MCEVERS: There's a new poll out that actually looks at that fear, right? It's a New York Times/CBS poll - shows that 79 percent of Americans think a terrorist attack is somewhat or very likely in the next few months. I mean, that's the highest since in the month after 9/11. It also shows a spike in the number of Americans saying terrorism is the most important problem in the country - 4 percent last month, now 19. I mean, is this rhetoric coming out of the campaign - Pilar, do you agree that this rhetoric is fueling that fear?

MARRERO: Well, the attacks that happened in Paris and San Bernardino, in part, are fueling this fear, but also the rhetoric in the campaign about the fact that, supposedly, we are not doing anything about ISIS, when ISIS has been around for a while. It has been strong for the last two years, at least. It has been committing attacks in different places. And the government has been doing something about it. Whether it's the right thing or whether there's a new strategy that needs to come in, that's a different story. But the rhetoric coming from the Republican campaign is that Obama has done nothing at all. And the reality is that is - that is not true. So it's a little bit of irrational fear going on in people, which is normal, natural human reaction.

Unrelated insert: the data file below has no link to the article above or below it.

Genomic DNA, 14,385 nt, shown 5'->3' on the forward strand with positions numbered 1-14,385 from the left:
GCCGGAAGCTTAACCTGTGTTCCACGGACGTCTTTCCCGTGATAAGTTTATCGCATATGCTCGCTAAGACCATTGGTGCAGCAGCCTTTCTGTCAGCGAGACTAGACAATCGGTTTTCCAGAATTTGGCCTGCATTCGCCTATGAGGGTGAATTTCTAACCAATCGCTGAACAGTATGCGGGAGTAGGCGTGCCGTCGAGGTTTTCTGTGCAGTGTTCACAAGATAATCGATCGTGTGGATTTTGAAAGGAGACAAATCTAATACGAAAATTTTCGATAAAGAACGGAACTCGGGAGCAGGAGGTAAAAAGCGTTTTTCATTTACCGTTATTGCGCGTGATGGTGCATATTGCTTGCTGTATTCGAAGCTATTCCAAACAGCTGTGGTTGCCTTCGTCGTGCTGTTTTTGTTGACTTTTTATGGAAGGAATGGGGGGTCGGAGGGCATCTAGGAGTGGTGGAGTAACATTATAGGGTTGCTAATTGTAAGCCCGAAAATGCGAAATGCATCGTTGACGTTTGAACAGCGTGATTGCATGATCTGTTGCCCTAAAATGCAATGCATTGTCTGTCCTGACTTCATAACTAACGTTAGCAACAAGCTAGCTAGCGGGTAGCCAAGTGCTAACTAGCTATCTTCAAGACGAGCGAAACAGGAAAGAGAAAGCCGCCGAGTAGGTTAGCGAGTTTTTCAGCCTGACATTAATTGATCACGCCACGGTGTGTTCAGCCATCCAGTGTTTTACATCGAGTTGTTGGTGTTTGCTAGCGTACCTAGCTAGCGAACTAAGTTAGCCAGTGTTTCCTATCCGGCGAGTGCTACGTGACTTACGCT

MCEVERS: Leslie?

SANCHEZ: I think - the part I disagree with that - and I do believe that many Americans, and certainly those on the right, feel that the president has had a failed approach in dealing with ISIS, that there has not been a cohesive strategy. And this creates an opportunity for Islamic Jihadists to take advantage of vulnerabilities. I think more than anything, Americans want leadership on this issue, a commanding presence, a commanding strategy. You've seen some from other candidates who don't get nearly the air time - whether it be Marco Rubio or Ted Cruz - talking about - especially Jeb Bush - talking about a very reasonable, global, collaborative approach to deal with this issue in a serious manner. That's what I think people are looking for in terms of leadership from the president. So it's a good opportunity for Republicans to show a contrast, but it is still billed on the fact that national security, especially right now in the seasonal time when people are coming together with families, it's top of mind at the dinner table. And it will continue to be through the election.